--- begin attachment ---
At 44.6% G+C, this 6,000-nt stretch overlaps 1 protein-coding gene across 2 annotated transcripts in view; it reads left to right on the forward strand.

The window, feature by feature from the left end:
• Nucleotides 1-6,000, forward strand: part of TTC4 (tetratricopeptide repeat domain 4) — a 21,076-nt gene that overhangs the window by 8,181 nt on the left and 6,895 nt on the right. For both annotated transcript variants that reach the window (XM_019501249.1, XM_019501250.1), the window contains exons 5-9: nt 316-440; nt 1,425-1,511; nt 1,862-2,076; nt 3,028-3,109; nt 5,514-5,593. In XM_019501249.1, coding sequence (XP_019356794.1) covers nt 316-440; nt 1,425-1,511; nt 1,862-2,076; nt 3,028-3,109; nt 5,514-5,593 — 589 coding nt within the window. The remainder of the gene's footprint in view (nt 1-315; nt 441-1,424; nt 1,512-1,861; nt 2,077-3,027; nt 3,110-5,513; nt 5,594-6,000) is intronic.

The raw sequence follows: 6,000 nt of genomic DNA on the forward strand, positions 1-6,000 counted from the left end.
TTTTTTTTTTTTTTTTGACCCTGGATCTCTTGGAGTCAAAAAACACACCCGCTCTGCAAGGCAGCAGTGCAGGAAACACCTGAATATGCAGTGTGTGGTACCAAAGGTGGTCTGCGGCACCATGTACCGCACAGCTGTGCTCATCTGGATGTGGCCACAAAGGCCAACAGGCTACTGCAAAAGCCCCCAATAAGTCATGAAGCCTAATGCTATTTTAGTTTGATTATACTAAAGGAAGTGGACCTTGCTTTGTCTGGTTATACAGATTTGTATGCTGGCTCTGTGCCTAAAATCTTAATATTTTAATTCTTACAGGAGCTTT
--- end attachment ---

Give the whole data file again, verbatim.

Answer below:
At 44.6% G+C, this 6,000-nt stretch overlaps 1 protein-coding gene across 2 annotated transcripts in view; it reads left to right on the forward strand.

The window, feature by feature from the left end:
• Nucleotides 1-6,000, forward strand: part of TTC4 (tetratricopeptide repeat domain 4) — a 21,076-nt gene that overhangs the window by 8,181 nt on the left and 6,895 nt on the right. For both annotated transcript variants that reach the window (XM_019501249.1, XM_019501250.1), the window contains exons 5-9: nt 316-440; nt 1,425-1,511; nt 1,862-2,076; nt 3,028-3,109; nt 5,514-5,593. In XM_019501249.1, coding sequence (XP_019356794.1) covers nt 316-440; nt 1,425-1,511; nt 1,862-2,076; nt 3,028-3,109; nt 5,514-5,593 — 589 coding nt within the window. The remainder of the gene's footprint in view (nt 1-315; nt 441-1,424; nt 1,512-1,861; nt 2,077-3,027; nt 3,110-5,513; nt 5,594-6,000) is intronic.

The raw sequence follows: 6,000 nt of genomic DNA on the forward strand, positions 1-6,000 counted from the left end.
TTTTTTTTTTTTTTTTGACCCTGGATCTCTTGGAGTCAAAAAACACACCCGCTCTGCAAGGCAGCAGTGCAGGAAACACCTGAATATGCAGTGTGTGGTACCAAAGGTGGTCTGCGGCACCATGTACCGCACAGCTGTGCTCATCTGGATGTGGCCACAAAGGCCAACAGGCTACTGCAAAAGCCCCCAATAAGTCATGAAGCCTAATGCTATTTTAGTTTGATTATACTAAAGGAAGTGGACCTTGCTTTGTCTGGTTATACAGATTTGTATGCTGGCTCTGTGCCTAAAATCTTAATATTTTAATTCTTACAGGAGCTTT